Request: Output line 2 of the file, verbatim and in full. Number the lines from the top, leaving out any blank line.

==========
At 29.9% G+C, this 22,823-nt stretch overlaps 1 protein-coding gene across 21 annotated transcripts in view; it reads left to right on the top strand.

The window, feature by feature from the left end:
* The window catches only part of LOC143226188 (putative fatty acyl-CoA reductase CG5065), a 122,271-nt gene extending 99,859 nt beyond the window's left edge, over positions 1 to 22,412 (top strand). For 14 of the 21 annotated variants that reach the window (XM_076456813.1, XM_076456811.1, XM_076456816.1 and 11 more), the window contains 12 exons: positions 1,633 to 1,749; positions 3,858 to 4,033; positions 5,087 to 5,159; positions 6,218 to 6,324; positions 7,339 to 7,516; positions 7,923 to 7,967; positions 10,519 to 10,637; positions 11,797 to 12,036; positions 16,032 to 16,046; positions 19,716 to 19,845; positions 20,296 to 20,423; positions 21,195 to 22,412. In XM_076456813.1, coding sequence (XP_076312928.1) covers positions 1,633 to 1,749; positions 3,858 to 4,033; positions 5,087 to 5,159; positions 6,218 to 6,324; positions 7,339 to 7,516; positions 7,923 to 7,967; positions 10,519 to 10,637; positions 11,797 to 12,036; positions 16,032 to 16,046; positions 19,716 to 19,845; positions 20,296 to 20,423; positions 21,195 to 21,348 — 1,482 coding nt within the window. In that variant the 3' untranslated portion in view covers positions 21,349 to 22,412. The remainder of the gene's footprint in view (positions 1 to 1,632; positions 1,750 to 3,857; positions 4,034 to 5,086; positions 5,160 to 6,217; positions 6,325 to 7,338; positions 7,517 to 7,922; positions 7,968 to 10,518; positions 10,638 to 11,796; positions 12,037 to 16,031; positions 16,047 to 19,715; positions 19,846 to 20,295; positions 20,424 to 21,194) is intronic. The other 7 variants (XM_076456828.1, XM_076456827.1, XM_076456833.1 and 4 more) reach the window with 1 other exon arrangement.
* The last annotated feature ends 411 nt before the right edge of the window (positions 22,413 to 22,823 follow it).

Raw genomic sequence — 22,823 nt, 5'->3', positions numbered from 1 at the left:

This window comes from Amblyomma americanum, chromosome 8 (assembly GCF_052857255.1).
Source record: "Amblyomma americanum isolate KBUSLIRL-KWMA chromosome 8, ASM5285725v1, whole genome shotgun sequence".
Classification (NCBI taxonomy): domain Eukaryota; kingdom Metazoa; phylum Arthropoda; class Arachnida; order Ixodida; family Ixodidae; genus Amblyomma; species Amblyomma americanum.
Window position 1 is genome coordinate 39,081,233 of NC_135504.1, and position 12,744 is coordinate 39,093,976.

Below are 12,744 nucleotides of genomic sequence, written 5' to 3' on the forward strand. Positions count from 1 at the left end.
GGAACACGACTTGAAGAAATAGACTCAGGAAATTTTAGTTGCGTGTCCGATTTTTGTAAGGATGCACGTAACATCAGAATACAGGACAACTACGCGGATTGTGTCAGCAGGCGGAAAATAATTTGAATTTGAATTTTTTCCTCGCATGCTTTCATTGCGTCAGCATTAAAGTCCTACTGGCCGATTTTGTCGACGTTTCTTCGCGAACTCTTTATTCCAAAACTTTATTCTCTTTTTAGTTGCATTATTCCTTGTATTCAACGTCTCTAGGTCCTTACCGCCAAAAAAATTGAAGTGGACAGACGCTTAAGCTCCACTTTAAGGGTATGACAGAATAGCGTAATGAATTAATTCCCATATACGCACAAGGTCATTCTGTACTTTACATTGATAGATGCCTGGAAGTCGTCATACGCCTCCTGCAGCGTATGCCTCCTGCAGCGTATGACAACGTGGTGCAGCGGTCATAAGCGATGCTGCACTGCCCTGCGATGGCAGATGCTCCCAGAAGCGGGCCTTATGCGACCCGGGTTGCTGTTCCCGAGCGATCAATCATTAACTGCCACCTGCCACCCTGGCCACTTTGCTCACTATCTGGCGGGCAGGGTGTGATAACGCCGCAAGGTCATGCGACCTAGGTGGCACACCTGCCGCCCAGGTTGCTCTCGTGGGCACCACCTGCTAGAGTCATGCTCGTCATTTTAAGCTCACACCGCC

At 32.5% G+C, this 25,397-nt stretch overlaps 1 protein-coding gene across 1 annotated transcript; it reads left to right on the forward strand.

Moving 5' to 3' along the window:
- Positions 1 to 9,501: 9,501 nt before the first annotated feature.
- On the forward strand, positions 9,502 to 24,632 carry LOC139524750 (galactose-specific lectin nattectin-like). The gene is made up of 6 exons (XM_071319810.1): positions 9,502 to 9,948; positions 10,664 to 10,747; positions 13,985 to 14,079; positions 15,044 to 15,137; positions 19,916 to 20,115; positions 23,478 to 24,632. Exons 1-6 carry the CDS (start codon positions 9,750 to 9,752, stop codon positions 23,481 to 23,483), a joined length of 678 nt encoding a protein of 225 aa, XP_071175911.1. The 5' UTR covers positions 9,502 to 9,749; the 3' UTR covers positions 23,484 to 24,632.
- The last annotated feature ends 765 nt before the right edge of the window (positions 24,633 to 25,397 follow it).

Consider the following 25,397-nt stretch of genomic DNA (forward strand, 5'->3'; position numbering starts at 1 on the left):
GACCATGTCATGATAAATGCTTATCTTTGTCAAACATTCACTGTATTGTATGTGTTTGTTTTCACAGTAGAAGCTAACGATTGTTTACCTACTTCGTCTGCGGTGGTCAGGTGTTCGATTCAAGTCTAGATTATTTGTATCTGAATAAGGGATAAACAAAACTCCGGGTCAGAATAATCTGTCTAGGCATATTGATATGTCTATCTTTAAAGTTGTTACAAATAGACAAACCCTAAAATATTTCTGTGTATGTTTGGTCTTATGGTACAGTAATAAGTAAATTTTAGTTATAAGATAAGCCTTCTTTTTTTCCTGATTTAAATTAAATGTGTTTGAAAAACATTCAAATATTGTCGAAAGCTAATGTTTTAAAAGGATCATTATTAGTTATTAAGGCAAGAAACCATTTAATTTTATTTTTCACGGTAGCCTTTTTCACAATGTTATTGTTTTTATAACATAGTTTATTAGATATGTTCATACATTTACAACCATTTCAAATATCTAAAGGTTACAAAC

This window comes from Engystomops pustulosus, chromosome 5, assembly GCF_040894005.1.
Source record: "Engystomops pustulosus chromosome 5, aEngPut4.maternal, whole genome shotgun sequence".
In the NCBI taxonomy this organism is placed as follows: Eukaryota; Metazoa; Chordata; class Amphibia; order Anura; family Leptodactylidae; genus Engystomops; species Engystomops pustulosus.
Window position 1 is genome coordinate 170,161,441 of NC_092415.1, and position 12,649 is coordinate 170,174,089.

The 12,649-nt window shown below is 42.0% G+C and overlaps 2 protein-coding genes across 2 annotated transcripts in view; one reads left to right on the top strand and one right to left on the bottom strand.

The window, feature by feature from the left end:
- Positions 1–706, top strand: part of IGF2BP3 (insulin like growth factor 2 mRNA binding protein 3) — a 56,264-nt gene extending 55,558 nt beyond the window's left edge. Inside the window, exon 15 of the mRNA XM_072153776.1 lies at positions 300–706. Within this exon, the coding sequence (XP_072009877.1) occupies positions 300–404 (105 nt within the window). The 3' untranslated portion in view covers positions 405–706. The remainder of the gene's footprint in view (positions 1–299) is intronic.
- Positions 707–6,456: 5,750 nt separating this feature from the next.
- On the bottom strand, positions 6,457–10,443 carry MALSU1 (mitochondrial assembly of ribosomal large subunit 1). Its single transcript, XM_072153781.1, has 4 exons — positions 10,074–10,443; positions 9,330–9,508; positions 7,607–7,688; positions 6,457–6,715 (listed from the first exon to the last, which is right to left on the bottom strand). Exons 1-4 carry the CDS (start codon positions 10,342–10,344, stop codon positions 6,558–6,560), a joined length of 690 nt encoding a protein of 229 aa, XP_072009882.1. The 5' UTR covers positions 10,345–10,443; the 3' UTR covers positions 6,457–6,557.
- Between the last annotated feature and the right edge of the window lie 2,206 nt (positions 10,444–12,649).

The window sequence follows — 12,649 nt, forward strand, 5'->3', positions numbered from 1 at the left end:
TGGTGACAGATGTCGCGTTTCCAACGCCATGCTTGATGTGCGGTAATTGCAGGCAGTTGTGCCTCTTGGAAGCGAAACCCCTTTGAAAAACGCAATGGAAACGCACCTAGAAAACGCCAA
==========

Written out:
The window, feature by feature from the left end: